Mental Health Awareness top banner Mental Health Week 2021

Mental Health Awareness Week

This week is Mental Health Awareness Week.  Canon Ivor Moody, Canon Pastor at Chelmsford Cathedral writes:

Mental Health Awareness Week takes place from 10th to 16th May 2021. Perhaps as never before mental health will occupy headlines and be at the forefront of political and social concern as we emerge from lockdowns and the COVID-19 pandemic. We can confidently expect a tsunami of mental health problems - both seen and unseen - as people have had to struggle with isolation, loneliness, unemployment and redundancy, debt, family tensions, illness, anxiety and bereavement. Of particular concern is the mental health of our children and young people, with the frightening statistic that one in four of them, at least, and many of them very young,  will suffer or are already suffering some kind of mental health problem as a result of being away from friends and struggling at home.

Chelmsford Cathedral is pleased to support Mental Health Awareness Week, not least because the recognition of the importance of mental health concerns has Biblical roots. Jesus’ healing ministry was never just about the restoration of the body but about the whole person. He healed their minds as well, often being profoundly moved by the longevity and severity of their suffering. And one thing he always did was to restore those who had been isolated and shunned because of their affliction back into their communities and to those who loved them. This was particularly true of sons and daughters. Jairus’ daughter who was re-united with her parents (Mark 5vv25-43); a seriously disturbed young man who is re-united with his father (Mark 9vv14-27); a widow, deprived of her only son, who is re-united with him even as she is about to make her last farewell (Luke 7vv11-17).

So always and especially during Mental Health Awareness Week the Cathedral’s beauty, silence and peace is there for the restoration of soul and body. It is a place of safety where a member of the clergy can be available if you want to talk, and where tension, anger and anxiety can be released through the offering of a prayer or intention. A lighted candle ensures that who you are and what you have left before God remains as a tangible symbol long after you have left the Cathedral.

Here are some tips and resources you may find useful:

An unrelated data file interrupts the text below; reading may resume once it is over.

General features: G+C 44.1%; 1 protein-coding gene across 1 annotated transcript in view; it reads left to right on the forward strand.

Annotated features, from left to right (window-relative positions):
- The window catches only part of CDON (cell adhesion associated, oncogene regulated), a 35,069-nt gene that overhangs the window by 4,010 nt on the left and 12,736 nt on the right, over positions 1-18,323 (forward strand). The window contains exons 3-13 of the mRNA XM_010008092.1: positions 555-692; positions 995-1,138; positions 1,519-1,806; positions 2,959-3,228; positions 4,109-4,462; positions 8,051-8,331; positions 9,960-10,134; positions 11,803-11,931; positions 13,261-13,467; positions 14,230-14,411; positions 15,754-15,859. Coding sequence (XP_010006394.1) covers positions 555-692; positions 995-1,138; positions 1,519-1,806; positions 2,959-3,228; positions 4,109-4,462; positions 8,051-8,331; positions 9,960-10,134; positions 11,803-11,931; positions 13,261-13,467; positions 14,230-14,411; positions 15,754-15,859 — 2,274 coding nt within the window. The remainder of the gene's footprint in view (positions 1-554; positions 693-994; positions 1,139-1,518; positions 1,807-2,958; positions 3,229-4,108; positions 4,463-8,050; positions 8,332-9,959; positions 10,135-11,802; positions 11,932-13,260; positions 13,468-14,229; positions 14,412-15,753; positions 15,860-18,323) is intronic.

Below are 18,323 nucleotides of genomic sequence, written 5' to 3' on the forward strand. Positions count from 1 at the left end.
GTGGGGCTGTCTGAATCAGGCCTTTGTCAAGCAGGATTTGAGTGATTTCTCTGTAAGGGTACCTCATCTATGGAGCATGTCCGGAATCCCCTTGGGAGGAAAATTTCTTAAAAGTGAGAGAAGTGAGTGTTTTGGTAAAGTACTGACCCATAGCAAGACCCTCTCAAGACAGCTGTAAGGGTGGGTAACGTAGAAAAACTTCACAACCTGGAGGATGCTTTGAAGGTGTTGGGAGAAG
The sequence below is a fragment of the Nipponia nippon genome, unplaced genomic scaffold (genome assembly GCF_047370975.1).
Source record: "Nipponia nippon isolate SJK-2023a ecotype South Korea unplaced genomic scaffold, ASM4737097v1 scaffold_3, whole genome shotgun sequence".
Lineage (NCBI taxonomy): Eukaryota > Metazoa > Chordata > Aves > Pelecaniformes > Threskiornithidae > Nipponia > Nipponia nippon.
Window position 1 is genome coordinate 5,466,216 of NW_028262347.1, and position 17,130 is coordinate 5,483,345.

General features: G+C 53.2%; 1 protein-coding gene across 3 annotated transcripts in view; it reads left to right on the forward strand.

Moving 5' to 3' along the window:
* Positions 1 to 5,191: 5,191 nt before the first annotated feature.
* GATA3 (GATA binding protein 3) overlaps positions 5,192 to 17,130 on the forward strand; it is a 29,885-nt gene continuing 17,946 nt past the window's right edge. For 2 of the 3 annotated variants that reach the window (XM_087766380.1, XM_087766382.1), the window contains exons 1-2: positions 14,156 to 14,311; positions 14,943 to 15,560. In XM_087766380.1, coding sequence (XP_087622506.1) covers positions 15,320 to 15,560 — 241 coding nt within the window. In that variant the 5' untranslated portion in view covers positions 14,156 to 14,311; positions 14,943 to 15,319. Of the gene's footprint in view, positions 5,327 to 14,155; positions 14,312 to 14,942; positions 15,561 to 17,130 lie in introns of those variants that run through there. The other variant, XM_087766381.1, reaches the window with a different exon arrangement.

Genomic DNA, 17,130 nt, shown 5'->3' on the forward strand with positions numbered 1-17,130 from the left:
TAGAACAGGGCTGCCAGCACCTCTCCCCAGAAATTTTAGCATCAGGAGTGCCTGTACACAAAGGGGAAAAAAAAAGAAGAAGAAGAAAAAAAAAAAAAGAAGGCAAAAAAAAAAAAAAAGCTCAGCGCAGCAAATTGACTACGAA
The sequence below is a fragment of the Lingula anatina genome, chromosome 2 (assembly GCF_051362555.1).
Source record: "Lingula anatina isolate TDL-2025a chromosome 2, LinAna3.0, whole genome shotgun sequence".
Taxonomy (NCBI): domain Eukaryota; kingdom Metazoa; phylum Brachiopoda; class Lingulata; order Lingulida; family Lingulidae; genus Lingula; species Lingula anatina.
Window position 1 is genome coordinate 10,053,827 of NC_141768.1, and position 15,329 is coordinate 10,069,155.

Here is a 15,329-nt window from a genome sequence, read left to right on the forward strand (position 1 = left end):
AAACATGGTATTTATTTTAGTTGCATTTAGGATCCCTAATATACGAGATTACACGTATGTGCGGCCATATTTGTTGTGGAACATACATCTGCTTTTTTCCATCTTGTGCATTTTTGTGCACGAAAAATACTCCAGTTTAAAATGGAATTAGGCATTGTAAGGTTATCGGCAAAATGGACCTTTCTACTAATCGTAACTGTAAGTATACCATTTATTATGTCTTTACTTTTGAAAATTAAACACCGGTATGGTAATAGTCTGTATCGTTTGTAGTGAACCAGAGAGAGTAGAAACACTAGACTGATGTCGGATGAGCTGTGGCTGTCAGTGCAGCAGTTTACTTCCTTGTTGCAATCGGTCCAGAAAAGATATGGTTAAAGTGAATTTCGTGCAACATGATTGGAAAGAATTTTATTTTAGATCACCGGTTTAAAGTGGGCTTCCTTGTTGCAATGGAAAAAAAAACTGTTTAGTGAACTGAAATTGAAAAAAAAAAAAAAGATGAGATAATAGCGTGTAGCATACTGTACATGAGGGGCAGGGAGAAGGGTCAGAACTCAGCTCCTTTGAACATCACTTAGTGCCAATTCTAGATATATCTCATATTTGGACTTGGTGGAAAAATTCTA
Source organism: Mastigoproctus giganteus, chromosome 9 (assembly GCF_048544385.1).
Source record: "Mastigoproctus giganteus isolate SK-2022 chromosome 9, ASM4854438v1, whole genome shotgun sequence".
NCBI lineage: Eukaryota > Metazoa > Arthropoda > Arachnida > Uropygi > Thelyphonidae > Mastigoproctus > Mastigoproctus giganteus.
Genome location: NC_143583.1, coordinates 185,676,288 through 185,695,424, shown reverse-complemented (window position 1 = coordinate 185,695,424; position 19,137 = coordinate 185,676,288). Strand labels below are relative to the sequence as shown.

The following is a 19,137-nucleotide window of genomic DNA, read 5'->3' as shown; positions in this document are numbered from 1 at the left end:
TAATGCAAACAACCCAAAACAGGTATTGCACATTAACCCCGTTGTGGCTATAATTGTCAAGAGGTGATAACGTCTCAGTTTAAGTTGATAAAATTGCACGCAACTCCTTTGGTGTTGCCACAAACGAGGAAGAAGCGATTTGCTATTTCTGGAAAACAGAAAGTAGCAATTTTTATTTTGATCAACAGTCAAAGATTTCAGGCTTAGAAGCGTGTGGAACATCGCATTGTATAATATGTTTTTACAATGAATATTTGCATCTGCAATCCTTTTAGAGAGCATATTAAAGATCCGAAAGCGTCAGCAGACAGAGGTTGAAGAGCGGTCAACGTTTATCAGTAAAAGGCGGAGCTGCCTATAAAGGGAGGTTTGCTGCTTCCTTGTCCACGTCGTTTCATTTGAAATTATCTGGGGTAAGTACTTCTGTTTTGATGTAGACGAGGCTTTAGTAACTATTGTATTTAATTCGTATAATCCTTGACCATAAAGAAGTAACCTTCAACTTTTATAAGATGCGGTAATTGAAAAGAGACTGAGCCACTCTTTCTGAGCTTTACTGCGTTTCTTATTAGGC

Remember that your GP is the gateway to so much other support for mental health needs, and the mental health charity MIND has some very helpful tips on how to approach a GP and what to say.  See the MIND website MIND or phone them on: 03001233393

Or, if you don’t feel comfortable discussing things with your GP, you can contact the Adult Mental Health and Wellbeing Team: or phone them on: 03330 322958

Information about this and many other organisations in Essex offering mental health advice and support on a range of issues including housing, abuse, stress, anxiety and depression and young people and mental health issues can be found at

And don’t forget that the Canon Pastor here at Chelmsford Cathedral is Chair of a voluntary community organisation called Essex Mind and Spirit (EMS) which explores and supports the relationship between a person’s spirituality and faith and their mental health. One of the things which EMS seeks to do is precisely to try and re-connect people with their local community and all the friends and resources which may be available there. It does this through local ‘cluster groups’ which bring sources of community services and support together with people worried about their mental health, or wanting to know more about what’s out there, and to meet others with similar anxieties and questions. For more information contact Ivor by email: The Rev’d Canon Ivor Moody. or phone 01245 294493.

A prayer for Mental Health Awareness Week:

Loving God, we pray for those who are confronted by the sadness, ambiguity and confusion of mental illness,
and for those upon whom they depend for attention and compassionate care.
Look with mercy on all whose afflictions bring them weakness, distress, confusion or isolation.
Provide for them homes of dignity and peace,
give to them understanding helpers and the willingness to accept help.
We ask this in the name of Jesus Christ our Lord.


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